A tribute and some thoughts for Guido Molinari


February 21st 2004 — February 21st 2014


It was ten years ago today that Guido Molinari  abandoned his mortal state.


Richard-Max Tremblay, 1987

It has been ten years since anyone has seen him haunting  a vernissage.  But all the while his presence has been felt, rather like a welcome, benevolent ghost, as always “fundamentally free”, to quote the legend appearing beneath a rather sad image in the February 23rd 2004 edition of Le Devoir, bottom left of the front page.

A few days ago, several of us who attended the “national commemoration celebration” for Fernand Leduc, strongly felt that his old friend from among the Plasticiens, would have certainly deserved similar treatment.

But, in any case, “Moli” remained, to all those who approached him, the “theoretician of molinarism”, as he humorously defined himself in 1954.  And sixty years later, it is easier to understand that this was not a mere school of painting among others, but rather the key to a full life, only a part of which was being an artist. Simply and clearly.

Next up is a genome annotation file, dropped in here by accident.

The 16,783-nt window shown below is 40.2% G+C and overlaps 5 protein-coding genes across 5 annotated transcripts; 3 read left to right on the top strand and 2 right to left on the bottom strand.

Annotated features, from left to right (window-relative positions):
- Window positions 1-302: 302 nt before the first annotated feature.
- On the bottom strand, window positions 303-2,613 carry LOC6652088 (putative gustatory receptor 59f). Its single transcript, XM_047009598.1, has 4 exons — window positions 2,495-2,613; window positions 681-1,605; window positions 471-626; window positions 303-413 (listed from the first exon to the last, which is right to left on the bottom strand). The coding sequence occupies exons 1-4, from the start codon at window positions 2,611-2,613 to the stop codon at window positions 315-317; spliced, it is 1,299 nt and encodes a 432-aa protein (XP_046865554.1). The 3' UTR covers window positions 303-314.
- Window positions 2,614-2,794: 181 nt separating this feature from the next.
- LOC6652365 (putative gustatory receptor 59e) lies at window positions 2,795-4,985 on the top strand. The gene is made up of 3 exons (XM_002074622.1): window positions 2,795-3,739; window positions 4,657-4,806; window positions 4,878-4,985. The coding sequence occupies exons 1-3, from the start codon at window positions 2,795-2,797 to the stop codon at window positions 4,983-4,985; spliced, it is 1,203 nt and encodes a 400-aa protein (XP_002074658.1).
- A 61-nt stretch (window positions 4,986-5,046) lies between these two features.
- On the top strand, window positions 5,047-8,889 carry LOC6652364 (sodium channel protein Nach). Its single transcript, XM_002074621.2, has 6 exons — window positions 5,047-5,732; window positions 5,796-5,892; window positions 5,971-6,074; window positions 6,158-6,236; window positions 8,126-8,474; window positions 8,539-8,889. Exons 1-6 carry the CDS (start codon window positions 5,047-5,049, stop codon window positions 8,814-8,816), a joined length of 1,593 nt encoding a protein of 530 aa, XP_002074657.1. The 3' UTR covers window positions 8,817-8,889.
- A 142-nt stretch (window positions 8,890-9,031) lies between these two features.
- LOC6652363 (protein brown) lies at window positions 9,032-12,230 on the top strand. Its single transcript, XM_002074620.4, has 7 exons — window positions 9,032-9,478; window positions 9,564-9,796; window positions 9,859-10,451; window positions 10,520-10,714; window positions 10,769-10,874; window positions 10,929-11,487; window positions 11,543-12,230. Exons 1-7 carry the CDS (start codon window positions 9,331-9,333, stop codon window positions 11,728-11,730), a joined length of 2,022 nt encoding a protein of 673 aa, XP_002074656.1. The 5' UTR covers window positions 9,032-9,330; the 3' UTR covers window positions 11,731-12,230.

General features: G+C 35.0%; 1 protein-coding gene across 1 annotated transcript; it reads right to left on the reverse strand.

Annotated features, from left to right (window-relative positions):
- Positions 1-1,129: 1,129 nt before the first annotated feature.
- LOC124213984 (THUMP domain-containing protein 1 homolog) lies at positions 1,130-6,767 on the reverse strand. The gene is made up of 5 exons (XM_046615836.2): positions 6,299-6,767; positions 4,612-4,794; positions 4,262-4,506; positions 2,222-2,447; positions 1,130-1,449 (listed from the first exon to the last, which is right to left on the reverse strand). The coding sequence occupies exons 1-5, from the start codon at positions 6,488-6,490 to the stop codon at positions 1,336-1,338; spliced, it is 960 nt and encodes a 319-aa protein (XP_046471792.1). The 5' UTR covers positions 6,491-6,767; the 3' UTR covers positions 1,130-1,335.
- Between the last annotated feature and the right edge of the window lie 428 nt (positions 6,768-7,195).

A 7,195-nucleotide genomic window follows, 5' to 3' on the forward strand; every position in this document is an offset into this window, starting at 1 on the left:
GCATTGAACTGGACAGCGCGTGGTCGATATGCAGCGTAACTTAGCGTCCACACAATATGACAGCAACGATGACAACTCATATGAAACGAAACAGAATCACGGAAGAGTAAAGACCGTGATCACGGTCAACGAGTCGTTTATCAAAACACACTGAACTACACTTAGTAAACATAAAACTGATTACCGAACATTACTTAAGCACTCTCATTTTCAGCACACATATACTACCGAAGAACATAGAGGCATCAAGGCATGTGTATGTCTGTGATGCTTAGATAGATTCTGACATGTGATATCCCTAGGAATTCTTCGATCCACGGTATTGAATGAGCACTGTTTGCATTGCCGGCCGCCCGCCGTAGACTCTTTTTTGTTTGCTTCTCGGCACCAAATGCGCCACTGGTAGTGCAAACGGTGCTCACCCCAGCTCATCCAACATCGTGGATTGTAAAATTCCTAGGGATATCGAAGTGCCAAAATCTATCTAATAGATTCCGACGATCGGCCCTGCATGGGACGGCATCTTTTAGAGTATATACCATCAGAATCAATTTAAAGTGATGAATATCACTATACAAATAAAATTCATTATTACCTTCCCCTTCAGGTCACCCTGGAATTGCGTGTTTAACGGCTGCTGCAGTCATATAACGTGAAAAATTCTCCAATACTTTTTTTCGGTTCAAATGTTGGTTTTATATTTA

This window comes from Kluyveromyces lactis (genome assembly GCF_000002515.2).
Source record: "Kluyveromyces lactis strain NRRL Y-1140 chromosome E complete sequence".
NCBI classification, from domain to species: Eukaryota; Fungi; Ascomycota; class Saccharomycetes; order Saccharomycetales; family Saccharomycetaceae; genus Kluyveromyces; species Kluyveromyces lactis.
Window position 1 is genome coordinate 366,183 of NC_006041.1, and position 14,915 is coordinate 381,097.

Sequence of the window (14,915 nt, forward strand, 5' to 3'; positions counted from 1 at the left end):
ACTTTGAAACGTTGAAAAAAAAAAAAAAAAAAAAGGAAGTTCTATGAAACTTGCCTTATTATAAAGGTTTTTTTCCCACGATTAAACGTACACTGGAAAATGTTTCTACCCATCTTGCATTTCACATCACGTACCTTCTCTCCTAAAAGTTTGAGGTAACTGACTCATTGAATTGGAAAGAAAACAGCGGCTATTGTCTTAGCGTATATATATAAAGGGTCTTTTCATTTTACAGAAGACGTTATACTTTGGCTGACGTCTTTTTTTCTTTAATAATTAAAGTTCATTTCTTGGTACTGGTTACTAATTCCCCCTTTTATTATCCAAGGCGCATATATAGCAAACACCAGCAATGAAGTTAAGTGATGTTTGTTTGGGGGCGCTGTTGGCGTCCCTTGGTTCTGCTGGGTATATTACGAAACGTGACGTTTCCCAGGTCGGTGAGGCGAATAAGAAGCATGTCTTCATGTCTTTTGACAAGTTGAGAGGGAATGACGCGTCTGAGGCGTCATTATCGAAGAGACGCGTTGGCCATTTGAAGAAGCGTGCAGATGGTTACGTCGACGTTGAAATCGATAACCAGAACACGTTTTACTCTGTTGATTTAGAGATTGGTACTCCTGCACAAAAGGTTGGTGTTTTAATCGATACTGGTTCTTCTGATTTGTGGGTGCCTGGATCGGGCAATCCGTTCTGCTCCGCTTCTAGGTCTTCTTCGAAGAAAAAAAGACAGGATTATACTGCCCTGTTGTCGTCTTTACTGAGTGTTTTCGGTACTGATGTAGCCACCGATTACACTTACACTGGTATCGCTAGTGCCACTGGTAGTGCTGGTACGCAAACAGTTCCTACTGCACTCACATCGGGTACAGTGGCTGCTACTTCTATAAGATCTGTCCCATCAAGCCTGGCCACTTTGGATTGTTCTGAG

The Guido Molinari Foundation, the structure of which the artist settled shortly before his death, can therefore be counted upon to come to the defense of this worshipper of colour – an enthusiast of Mondrian and Mallarmé, of Pollock and Barnett Newman, and (closer to us) of John Lyman. François-Marc Gagnon, one of our most prominent art historians, wrote after visiting the artist, already much-diminished by illness, in “his bank”: “Bereft of almost everything, Molinari kept his enthusiasm for painting. I had never before felt in anyone such a near-religious fervour for works of art or, as Nietzsche put it, the “intoxicating nature of art”.

Gilles Daigneault, Executive Director, Guido Molinari Foundation
* © Richard-Max Tremblay, Guido Molinari, 1987